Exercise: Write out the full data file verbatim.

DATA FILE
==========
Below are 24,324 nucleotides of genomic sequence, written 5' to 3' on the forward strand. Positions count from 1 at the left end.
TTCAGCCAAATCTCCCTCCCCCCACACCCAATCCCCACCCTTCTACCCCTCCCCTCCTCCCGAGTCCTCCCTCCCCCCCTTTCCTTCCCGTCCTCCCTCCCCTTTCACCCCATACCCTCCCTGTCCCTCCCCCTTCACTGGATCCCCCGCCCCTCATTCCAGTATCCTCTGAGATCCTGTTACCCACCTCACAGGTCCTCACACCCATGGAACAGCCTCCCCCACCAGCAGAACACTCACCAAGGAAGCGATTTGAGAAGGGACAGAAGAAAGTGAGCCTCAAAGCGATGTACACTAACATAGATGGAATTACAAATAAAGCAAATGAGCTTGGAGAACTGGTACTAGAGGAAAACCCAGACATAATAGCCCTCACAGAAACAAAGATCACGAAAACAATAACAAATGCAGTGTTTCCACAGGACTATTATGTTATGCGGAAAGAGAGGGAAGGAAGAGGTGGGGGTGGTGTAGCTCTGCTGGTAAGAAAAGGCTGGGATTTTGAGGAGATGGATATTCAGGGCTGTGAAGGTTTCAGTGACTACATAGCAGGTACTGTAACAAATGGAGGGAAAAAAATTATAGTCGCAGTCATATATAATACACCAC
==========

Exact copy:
Below are 24,324 nucleotides of genomic sequence, written 5' to 3' on the forward strand. Positions count from 1 at the left end.
TTCAGCCAAATCTCCCTCCCCCCACACCCAATCCCCACCCTTCTACCCCTCCCCTCCTCCCGAGTCCTCCCTCCCCCCCTTTCCTTCCCGTCCTCCCTCCCCTTTCACCCCATACCCTCCCTGTCCCTCCCCCTTCACTGGATCCCCCGCCCCTCATTCCAGTATCCTCTGAGATCCTGTTACCCACCTCACAGGTCCTCACACCCATGGAACAGCCTCCCCCACCAGCAGAACACTCACCAAGGAAGCGATTTGAGAAGGGACAGAAGAAAGTGAGCCTCAAAGCGATGTACACTAACATAGATGGAATTACAAATAAAGCAAATGAGCTTGGAGAACTGGTACTAGAGGAAAACCCAGACATAATAGCCCTCACAGAAACAAAGATCACGAAAACAATAACAAATGCAGTGTTTCCACAGGACTATTATGTTATGCGGAAAGAGAGGGAAGGAAGAGGTGGGGGTGGTGTAGCTCTGCTGGTAAGAAAAGGCTGGGATTTTGAGGAGATGGATATTCAGGGCTGTGAAGGTTTCAGTGACTACATAGCAGGTACTGTAACAAATGGAGGGAAAAAAATTATAGTCGCAGTCATATATAATACACCAC